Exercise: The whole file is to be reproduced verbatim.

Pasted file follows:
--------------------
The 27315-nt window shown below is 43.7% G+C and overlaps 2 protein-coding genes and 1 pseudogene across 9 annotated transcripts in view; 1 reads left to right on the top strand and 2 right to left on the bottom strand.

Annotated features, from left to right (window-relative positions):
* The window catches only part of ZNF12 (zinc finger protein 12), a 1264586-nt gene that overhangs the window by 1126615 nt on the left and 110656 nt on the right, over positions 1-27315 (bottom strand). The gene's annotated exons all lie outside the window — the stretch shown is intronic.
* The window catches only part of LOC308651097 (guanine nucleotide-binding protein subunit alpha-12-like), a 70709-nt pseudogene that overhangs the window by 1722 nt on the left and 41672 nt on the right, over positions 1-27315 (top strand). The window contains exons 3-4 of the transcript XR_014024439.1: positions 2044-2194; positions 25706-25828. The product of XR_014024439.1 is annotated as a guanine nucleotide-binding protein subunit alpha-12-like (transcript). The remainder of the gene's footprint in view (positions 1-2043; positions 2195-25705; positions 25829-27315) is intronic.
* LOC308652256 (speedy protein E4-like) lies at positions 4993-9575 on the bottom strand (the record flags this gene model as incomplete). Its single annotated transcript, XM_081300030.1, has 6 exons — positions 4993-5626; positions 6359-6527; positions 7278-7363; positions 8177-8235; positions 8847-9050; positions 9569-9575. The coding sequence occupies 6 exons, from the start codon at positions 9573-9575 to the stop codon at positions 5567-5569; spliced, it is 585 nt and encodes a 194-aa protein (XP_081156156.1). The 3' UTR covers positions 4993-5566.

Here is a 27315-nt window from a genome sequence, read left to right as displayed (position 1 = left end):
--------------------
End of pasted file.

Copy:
The 27315-nt window shown below is 43.7% G+C and overlaps 2 protein-coding genes and 1 pseudogene across 9 annotated transcripts in view; 1 reads left to right on the top strand and 2 right to left on the bottom strand.

Annotated features, from left to right (window-relative positions):
* The window catches only part of ZNF12 (zinc finger protein 12), a 1264586-nt gene that overhangs the window by 1126615 nt on the left and 110656 nt on the right, over positions 1-27315 (bottom strand). The gene's annotated exons all lie outside the window — the stretch shown is intronic.
* The window catches only part of LOC308651097 (guanine nucleotide-binding protein subunit alpha-12-like), a 70709-nt pseudogene that overhangs the window by 1722 nt on the left and 41672 nt on the right, over positions 1-27315 (top strand). The window contains exons 3-4 of the transcript XR_014024439.1: positions 2044-2194; positions 25706-25828. The product of XR_014024439.1 is annotated as a guanine nucleotide-binding protein subunit alpha-12-like (transcript). The remainder of the gene's footprint in view (positions 1-2043; positions 2195-25705; positions 25829-27315) is intronic.
* LOC308652256 (speedy protein E4-like) lies at positions 4993-9575 on the bottom strand (the record flags this gene model as incomplete). Its single annotated transcript, XM_081300030.1, has 6 exons — positions 4993-5626; positions 6359-6527; positions 7278-7363; positions 8177-8235; positions 8847-9050; positions 9569-9575. The coding sequence occupies 6 exons, from the start codon at positions 9573-9575 to the stop codon at positions 5567-5569; spliced, it is 585 nt and encodes a 194-aa protein (XP_081156156.1). The 3' UTR covers positions 4993-5566.

Here is a 27315-nt window from a genome sequence, read left to right as displayed (position 1 = left end):